[2] Centers for Medicare and Medicaid Services, ACO REACH, (last visited May 18, 2022).

[3] Helaine Fingold, Philo Hall, et al., CMS Framework for Health Equity: An Opportunity for Client Advocacy (May 23, 2022),

[4] The five policy mechanisms are: (1) ACOs must create and implement a Health Equity Plan; (2) ACOs apply a beneficiary level adjustment, increasing the benchmark for those ACOs serving high proportions of underserved beneficiaries; (3) ACOs must collect and report demographic data and social determinants of health data; (4) create the Nurse Practitioner Services Benefit Enhancement; and (5) ACO applications will contain both health equity questions and scoring. Id.

[5] In this article, for emphasis, the authors have capitalized the names of different benefit enhancements. Capitalized benefit enhancements have the meanings set forth in the applicable ACO model’s request for applications as discussed in notes 6 and 7 infra.

[6] Centers for Medicare and Medicaid Services, ACO Realizing Equity, Access, and Community Health (REACH) Model Request for Applications, pp. 70-77 (February 24, 2022),

[7] Centers for Medicare and Medicaid Services, Direct Contracting Model: Global and Professional Options Request for Applications, pp. 57-62 (November 25, 2019),

[8] See ACO Realizing Equity, Access, and Community Health (REACH) Model Request for Applications, supra note 6.

[9] Id. at 70.

[10] Id.

[11] Id.

[12] Referred to as the “Asynchronous Telehealth” benefit enhancement in the DCE Model. See Direct Contracting Model: Global and Professional Options Request for Applications, supra note 7, at 58.

[13] The ACO REACH model, as with the DCE Model, recognizes two categories of Medicare providers and suppliers: preferred providers and participant providers. The ACO REACH Model would permit an ACO REACH beneficiary’s home to be an originating site for telehealth, waives the rural geographic component of the originating site requirement, and waives the originating site fee requirement when the beneficiary’s home serves as the originating site for telehealth services furnished by an approved preferred provider. Section 1899(l) of the Social Security Act permits participant providers to access these same flexibilities without the CMS waiver and to receive payment for telehealth services furnished to ACO REACH beneficiaries. See ACO Realizing Equity, Access, and Community Health (REACH) Model Request for Applications, supra note 6, at 15, 72. See also 42 U.S.C. § 1395jj.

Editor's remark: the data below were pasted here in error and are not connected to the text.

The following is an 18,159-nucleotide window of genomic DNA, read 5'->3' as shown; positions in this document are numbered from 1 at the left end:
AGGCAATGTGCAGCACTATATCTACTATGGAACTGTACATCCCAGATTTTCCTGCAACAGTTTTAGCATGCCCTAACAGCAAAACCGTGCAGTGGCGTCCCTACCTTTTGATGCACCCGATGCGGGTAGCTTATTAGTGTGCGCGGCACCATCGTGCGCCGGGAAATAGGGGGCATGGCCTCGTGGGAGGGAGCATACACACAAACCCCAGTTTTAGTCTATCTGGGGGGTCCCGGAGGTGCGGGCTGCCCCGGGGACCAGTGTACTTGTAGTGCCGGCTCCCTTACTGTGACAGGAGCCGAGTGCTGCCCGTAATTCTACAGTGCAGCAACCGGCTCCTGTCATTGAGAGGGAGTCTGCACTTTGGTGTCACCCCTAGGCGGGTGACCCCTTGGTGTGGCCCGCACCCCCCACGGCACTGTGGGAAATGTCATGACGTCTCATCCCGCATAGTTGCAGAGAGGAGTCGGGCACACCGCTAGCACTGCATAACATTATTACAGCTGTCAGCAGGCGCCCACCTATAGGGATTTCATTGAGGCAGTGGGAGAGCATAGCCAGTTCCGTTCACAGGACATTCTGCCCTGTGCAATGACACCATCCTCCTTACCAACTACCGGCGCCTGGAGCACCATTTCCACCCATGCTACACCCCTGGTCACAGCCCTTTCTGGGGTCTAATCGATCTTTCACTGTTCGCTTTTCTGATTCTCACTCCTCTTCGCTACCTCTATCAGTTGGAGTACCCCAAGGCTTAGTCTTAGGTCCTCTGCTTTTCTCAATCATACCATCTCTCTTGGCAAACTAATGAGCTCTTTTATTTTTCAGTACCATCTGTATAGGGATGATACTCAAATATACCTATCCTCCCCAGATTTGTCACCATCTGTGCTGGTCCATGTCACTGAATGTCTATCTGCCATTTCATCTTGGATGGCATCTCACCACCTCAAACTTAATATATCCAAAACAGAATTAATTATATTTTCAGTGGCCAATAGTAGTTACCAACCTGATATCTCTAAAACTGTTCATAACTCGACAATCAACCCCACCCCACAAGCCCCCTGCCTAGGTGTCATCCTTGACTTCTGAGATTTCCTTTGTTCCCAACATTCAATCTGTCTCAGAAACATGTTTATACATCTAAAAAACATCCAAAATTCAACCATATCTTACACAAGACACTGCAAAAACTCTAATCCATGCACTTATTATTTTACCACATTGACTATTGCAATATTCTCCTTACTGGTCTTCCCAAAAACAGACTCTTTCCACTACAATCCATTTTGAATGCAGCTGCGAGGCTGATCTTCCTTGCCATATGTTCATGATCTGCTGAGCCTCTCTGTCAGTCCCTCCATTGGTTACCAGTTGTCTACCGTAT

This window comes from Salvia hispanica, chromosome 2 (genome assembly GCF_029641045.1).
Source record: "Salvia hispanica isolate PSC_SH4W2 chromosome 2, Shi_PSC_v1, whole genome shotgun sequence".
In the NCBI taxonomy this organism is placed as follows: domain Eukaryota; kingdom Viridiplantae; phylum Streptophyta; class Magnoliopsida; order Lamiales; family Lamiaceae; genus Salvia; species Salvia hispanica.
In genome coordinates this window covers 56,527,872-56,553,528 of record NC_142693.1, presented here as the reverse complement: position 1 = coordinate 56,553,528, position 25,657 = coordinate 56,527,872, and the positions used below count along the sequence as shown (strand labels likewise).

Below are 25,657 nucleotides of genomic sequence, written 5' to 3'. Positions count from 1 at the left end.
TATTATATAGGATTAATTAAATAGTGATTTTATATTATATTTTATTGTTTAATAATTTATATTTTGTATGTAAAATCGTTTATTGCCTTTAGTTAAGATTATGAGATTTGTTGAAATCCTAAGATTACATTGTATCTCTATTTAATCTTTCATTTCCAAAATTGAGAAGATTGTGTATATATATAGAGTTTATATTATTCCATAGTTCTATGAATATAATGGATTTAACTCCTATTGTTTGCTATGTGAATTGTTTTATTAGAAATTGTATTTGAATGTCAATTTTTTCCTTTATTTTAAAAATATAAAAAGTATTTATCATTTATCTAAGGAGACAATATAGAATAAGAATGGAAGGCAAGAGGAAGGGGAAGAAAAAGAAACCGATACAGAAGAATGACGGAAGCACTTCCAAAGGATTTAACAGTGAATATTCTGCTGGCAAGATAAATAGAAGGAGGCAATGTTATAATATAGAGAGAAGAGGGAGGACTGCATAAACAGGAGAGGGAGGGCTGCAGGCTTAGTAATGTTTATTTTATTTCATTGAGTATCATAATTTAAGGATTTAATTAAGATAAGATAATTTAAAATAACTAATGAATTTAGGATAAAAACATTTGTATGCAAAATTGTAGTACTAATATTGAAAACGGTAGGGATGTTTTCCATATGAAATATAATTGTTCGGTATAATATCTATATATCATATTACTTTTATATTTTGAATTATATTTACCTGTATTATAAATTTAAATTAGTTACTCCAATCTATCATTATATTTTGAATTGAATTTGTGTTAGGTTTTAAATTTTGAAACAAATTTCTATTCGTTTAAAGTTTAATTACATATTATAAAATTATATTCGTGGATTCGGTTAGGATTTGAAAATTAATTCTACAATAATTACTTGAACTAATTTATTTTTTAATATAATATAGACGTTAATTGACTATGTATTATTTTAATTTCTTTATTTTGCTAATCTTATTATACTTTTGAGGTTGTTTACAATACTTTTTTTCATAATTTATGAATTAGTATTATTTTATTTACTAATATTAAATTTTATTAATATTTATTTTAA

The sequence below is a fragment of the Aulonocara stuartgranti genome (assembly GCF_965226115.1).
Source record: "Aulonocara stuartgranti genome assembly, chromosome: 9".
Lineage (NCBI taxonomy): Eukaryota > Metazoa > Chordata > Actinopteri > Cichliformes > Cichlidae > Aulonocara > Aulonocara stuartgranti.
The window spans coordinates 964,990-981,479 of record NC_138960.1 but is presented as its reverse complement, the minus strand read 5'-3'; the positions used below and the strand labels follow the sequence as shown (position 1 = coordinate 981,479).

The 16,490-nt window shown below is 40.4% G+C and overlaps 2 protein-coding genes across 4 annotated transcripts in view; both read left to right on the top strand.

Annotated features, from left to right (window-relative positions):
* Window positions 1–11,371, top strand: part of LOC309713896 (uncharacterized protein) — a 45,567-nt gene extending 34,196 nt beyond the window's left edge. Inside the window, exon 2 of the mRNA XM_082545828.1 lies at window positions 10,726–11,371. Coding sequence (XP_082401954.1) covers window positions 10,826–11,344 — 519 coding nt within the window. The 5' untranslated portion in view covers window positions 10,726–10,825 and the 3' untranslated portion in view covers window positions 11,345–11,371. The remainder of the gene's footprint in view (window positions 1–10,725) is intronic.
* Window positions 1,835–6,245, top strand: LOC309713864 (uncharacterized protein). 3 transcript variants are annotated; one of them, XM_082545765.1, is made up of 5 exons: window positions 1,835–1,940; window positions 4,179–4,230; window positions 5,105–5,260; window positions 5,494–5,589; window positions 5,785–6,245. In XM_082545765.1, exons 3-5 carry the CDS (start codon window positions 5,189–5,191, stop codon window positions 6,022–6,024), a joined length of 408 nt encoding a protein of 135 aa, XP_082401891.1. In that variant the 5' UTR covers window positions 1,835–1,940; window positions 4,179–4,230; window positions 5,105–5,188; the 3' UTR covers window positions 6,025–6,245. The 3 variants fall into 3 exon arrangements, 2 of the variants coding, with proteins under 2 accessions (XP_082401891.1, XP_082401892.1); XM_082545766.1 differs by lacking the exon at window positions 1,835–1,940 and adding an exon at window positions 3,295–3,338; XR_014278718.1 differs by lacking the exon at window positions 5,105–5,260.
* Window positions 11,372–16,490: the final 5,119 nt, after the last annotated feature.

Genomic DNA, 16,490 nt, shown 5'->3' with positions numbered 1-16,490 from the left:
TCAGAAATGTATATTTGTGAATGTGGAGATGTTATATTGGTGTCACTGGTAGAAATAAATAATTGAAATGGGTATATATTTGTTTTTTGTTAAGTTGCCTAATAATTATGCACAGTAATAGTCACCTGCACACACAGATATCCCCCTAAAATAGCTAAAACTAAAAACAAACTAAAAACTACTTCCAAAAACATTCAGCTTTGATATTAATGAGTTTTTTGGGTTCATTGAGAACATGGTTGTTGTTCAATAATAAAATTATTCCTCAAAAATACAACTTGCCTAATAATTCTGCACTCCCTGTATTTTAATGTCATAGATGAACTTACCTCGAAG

[14] See Direct Contracting Model: Global and Professional Options Request for Applications, supra note 7, at 58-60.

[15] See ACO Realizing Equity, Access, and Community Health (REACH) Model Request for Applications, supra note 6, at 71-74.

[16] See Direct Contracting Model: Global and Professional Options Request for Applications, supra note 7, at 59.

[17] See ACO Realizing Equity, Access, and Community Health (REACH) Model Request for Applications, supra note 6, at 73.

[18] Id.

[19] Id. at 75-77.

[20] Id. at 76-77.

[21] American Association of Nurse Practitioners, 2022 NP Facts (April 2022),

[22] Association of American Medical Colleges, The Complexities of Physician Supply and Demand: Projections From 2019 to 2034, p. 47 (June 2021),

[23] Id.

[24] See Physician’s Advocacy Institute, Comparison of QPP Accountable Care Organization (ACO) Alternative Payment Models (2022),

Copyright ©2022 Nelson Mullins Riley & Scarborough LLPNational Law Review, Volume XII, Number 159

About this Author

Mike Segal Health Law Attorney Nelson Mullins Miami

Mike is the Chair of Nelson Mullins' Value Based Care Group. Throughout his legal career, Mike has practiced in a business management environment. For more than 25 years, he has been heavily involved in the creation and representation of large single specialty and multi–specialty physician groups.

He also has considerable experience in structuring all varieties of healthcare joint venture transactions, while keeping in mind the various regulatory issues. Additionally, he acts as general and special counsel to hospitals, large medical groups, and...

Kyla Wonder Associate Raleigh North Carolina Healthcare Compliance Health HIPAA Nelson Mullins Riley & Scarborough LLP

Kyla focuses her practice on assisting healthcare providers with healthcare regulatory compliance in the rapidly evolving healthcare industry and a variety of transactional matters, including mergers and acquisitions, licensure, and operational matters. She has experience with HIPAA, the Stark law, and diverse Medicaid and Medicare issues, including overpayment audits, fraud and abuse, and provider reimbursement with an interest in managed care models. She has represented healthcare entities in employment, recruitment, and services arrangements.